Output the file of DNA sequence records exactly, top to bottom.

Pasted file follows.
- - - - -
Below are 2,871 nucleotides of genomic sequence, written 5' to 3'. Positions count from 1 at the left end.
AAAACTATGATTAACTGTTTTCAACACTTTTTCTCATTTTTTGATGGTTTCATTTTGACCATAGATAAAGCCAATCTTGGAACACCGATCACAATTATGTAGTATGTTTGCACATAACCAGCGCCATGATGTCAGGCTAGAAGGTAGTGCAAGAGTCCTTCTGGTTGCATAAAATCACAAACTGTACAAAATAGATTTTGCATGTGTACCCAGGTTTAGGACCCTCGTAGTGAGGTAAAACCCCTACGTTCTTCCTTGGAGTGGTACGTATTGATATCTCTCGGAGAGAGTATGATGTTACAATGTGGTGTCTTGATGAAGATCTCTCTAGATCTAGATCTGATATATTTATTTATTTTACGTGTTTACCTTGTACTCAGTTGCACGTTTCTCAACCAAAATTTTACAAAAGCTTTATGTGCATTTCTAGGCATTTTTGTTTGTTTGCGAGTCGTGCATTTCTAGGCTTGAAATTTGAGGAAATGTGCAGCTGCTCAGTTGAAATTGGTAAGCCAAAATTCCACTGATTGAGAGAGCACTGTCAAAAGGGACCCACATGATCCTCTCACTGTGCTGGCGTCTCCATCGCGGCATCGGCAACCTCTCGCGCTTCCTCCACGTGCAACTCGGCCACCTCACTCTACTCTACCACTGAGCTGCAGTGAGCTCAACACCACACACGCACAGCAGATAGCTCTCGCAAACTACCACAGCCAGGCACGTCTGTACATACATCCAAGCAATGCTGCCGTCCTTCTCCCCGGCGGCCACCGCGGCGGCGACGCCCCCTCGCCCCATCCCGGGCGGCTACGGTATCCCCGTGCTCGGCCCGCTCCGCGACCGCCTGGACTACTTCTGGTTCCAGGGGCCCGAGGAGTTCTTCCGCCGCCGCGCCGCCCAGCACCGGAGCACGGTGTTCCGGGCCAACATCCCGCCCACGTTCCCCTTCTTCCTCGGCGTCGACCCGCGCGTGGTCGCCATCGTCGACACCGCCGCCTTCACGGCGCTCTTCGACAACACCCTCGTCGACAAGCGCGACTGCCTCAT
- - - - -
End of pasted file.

Below are 2,871 nucleotides of genomic sequence, written 5' to 3'. Positions count from 1 at the left end.
AAAACTATGATTAACTGTTTTCAACACTTTTTCTCATTTTTTGATGGTTTCATTTTGACCATAGATAAAGCCAATCTTGGAACACCGATCACAATTATGTAGTATGTTTGCACATAACCAGCGCCATGATGTCAGGCTAGAAGGTAGTGCAAGAGTCCTTCTGGTTGCATAAAATCACAAACTGTACAAAATAGATTTTGCATGTGTACCCAGGTTTAGGACCCTCGTAGTGAGGTAAAACCCCTACGTTCTTCCTTGGAGTGGTACGTATTGATATCTCTCGGAGAGAGTATGATGTTACAATGTGGTGTCTTGATGAAGATCTCTCTAGATCTAGATCTGATATATTTATTTATTTTACGTGTTTACCTTGTACTCAGTTGCACGTTTCTCAACCAAAATTTTACAAAAGCTTTATGTGCATTTCTAGGCATTTTTGTTTGTTTGCGAGTCGTGCATTTCTAGGCTTGAAATTTGAGGAAATGTGCAGCTGCTCAGTTGAAATTGGTAAGCCAAAATTCCACTGATTGAGAGAGCACTGTCAAAAGGGACCCACATGATCCTCTCACTGTGCTGGCGTCTCCATCGCGGCATCGGCAACCTCTCGCGCTTCCTCCACGTGCAACTCGGCCACCTCACTCTACTCTACCACTGAGCTGCAGTGAGCTCAACACCACACACGCACAGCAGATAGCTCTCGCAAACTACCACAGCCAGGCACGTCTGTACATACATCCAAGCAATGCTGCCGTCCTTCTCCCCGGCGGCCACCGCGGCGGCGACGCCCCCTCGCCCCATCCCGGGCGGCTACGGTATCCCCGTGCTCGGCCCGCTCCGCGACCGCCTGGACTACTTCTGGTTCCAGGGGCCCGAGGAGTTCTTCCGCCGCCGCGCCGCCCAGCACCGGAGCACGGTGTTCCGGGCCAACATCCCGCCCACGTTCCCCTTCTTCCTCGGCGTCGACCCGCGCGTGGTCGCCATCGTCGACACCGCCGCCTTCACGGCGCTCTTCGACAACACCCTCGTCGACAAGCGCGACTGCCTCAT